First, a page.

Review by Leroy Douresseaux
Set in the heart of Louisiana, Driver for the Dead is a supernatural horror comic book miniseries from Radical Comics. Written by John Heffernan (a screenwriter on the film, Snakes on a Plane) and drawn by Leonardo Manco (Hellblazer), the series follows Alabaster Graves, the Driver for the Dead. In his custom-made hearse, Black Betty, Graves handles dangerous (like vampires) or supernaturally-involved corpses (the not-quite-dead).
In Driver for the Dead #3, Graves prepares for his final battle against the centuries-old necromancer, Uriah Fallow. The prize is the enchanted body of beloved New Orleans-based healer, Mose Freeman, and Mose’s great-granddaughter, Marissa Freeman. The true natures of Graves, Fallow, and Marissa are also revealed.
THE LOWDOWN: In this last issue, Driver for the Dead delivers what its hellishly auspicious beginning promised – a damn good horror comic book story. This mix of Hellblazer’s John Constantine and The Transporter’s Frank Martin is a thrilling read that gives B-movie horror a thumping occult upgrade.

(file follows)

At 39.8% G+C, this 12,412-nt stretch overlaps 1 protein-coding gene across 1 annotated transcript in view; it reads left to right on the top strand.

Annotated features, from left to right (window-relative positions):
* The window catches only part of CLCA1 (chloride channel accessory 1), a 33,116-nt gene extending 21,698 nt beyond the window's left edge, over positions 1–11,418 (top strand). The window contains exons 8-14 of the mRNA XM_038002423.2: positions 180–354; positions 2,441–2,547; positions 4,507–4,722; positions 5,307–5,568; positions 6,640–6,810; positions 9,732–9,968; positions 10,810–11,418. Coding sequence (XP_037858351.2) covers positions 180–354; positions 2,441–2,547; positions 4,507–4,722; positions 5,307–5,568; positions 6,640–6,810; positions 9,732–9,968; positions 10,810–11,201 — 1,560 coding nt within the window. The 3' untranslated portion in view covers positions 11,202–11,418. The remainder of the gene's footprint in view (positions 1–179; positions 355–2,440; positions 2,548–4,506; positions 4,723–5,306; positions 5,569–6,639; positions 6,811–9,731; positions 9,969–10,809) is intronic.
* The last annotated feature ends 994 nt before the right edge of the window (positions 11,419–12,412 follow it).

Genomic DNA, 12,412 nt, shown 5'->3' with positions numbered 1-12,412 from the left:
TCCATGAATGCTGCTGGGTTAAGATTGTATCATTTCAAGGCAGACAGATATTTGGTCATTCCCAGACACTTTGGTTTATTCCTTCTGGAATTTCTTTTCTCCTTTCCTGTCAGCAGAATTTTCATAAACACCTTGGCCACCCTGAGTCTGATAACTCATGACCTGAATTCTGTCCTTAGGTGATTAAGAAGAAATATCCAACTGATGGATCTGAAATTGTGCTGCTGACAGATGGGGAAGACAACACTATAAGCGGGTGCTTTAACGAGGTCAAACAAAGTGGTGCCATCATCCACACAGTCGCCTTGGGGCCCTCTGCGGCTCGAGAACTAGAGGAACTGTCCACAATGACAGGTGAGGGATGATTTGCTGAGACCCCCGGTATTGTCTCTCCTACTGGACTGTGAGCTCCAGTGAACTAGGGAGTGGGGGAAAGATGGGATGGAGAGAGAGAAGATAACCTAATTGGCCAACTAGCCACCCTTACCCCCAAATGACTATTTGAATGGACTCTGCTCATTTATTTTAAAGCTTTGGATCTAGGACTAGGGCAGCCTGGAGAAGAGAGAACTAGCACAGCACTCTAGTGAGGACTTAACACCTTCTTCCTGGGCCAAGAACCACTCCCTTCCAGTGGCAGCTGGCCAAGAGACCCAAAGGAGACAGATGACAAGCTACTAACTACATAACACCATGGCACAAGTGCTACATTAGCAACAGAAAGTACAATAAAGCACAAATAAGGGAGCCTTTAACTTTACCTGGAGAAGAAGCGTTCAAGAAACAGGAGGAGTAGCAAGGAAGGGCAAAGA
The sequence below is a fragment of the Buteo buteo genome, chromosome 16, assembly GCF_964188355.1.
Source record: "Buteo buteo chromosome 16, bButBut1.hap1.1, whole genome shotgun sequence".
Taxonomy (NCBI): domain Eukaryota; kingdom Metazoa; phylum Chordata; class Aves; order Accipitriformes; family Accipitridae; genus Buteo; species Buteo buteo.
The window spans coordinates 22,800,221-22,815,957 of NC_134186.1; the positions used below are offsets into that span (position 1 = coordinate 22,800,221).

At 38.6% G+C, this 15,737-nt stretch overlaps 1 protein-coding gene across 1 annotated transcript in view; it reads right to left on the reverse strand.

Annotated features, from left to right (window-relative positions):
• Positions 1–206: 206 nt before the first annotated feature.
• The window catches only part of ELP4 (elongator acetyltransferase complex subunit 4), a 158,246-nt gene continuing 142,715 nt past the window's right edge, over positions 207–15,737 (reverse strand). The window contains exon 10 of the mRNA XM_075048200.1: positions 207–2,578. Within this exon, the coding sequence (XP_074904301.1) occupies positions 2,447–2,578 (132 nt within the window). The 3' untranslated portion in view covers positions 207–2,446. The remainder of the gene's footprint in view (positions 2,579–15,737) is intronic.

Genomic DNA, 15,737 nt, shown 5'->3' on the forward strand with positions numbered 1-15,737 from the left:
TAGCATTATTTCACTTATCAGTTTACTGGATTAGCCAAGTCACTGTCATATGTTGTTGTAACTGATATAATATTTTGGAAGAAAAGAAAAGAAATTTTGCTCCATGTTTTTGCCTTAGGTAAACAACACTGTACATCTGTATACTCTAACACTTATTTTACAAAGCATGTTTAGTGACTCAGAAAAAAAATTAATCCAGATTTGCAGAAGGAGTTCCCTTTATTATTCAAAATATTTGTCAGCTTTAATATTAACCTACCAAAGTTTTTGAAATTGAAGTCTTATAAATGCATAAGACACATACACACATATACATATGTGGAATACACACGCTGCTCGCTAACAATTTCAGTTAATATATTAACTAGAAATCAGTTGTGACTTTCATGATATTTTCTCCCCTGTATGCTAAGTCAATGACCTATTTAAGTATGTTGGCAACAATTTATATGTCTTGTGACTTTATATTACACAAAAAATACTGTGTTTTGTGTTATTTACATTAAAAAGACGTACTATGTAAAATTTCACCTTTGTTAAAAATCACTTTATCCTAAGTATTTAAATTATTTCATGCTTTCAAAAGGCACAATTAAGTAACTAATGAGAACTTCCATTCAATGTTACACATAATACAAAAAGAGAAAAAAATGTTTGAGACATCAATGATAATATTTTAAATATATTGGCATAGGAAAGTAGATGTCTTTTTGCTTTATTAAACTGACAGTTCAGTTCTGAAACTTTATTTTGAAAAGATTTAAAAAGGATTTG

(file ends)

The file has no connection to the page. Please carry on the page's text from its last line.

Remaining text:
Writer John Heffernan’s script to close out this story is darker, more violent, and certainly creepier in its occult elements. Leonardo Manco’s art, with Kinsun Loh and Jerry Choo’s perfect-for-horror-comics colors, transports readers from shadowy swamps to a cursed plantation and finally to sunny, magical New Orleans. Heffernan and Manco can take comfort in our discomfort; they’ve created ghastly magic with Driver for the Dead.
THE LOWDOWN: Readers looking for hell-raising horror comics will find that in Driver for the Dead.
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